Sera moved the delicate fingers of her right hand to brush away a lock of black hair, slick with sweat and blood, which had slipped down to cover her dark green eyes.
“Hands behind your head witch or you’ll lose them,” growled one of the wardens. He stepped into the corner of her vision and gripped the hilt of his sheathed sword menacingly. His armor, a patchwork of ceramic and metal, tacked together with epoxy and links scavenged from old chains, was streaked with Sera’s blood.
She complied, wincing as she pressed her palm against the sticky, pulsing lump on the back of her head. Sera blinked back tears of pain and looked down at the deck beneath her knees. The large square tiles had once been smooth and clean, gleaming white with the holy purity of bone, but they were now stained with dried blood spilled by countless prisoners who had knelt in this very chamber since the founding of the Kingdom. Seeing her submit to his order, the warden eased his grip on the sword hilt and stepped back out of sight.
Sweat dripped into Sera’s eyes and she blinked rapidly, wincing at the pain, and at the visions of suffering and humiliation that splashed across her eyelids whenever her eyes shut. She swallowed a whimper, took a deep breath, and tried to think of better times. That too brought only pain. Once joyful thoughts of her parents and childhood friends were twisted into the more recent memories of the shock and disappointment on their faces as the wardens dragged Sera past their chambers, through the commons, and out of the ward. Disheartened, she instead thought back to all of the people she had helped. The joy on the faces of parents as their children ran across the green grass of Spine Park after being healed of infections and broken bones. Tending the gardens of healing with her master, old Rigel, in their own special corner of the royal gardens. Soon, though, Sera’s heart grew heavy again as she realized that many of those grievously wounded patients might have been healed with the same forbidden magic that had condemned her.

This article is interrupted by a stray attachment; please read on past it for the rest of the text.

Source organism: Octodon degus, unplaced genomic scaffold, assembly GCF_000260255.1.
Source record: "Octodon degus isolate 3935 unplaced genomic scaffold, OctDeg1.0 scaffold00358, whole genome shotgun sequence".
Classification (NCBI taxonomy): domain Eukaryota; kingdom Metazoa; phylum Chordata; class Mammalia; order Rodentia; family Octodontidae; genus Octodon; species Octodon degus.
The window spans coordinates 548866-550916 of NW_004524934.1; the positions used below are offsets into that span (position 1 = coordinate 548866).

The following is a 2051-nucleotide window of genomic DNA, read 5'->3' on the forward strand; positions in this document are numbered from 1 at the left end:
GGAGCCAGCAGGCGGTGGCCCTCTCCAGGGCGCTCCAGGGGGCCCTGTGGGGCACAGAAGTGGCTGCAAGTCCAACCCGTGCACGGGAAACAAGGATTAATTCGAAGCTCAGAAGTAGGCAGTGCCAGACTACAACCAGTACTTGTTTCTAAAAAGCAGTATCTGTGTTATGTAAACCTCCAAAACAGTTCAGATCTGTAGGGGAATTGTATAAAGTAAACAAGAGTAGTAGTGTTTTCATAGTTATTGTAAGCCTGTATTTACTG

The narrow door at the end of the chamber creaked open and the assembled prisoners looked up as one, anticipating which among them would be called forth to face their king. The royal announcer was a withered old man whose skin was so wrinkled that it piled up in loose, spotted layers above his low brow. He was dressed in a clean, unadorned blue robe, which marked him as a servant of a noble family. Despite his simple attire and obvious age and shuffling, clearly painful gait, the man carried himself with an unmistakable air of self-importance.
He squinted and spoke in a wheezing voice, “Sera, apprentice to the healer Rigel, you are summoned to face your king and god on the charge of heresy.”
Sera’s breath caught in her throat. She glanced from side to side at the faces of the other prisoners, but found only the harsh glares of men and women who, despite their own crimes, had now found someone who they could all look down upon. She blinked rapidly, forcing tears of rage and frustration to remain inside, and met the announcer’s eyes. “I deny all charges and…”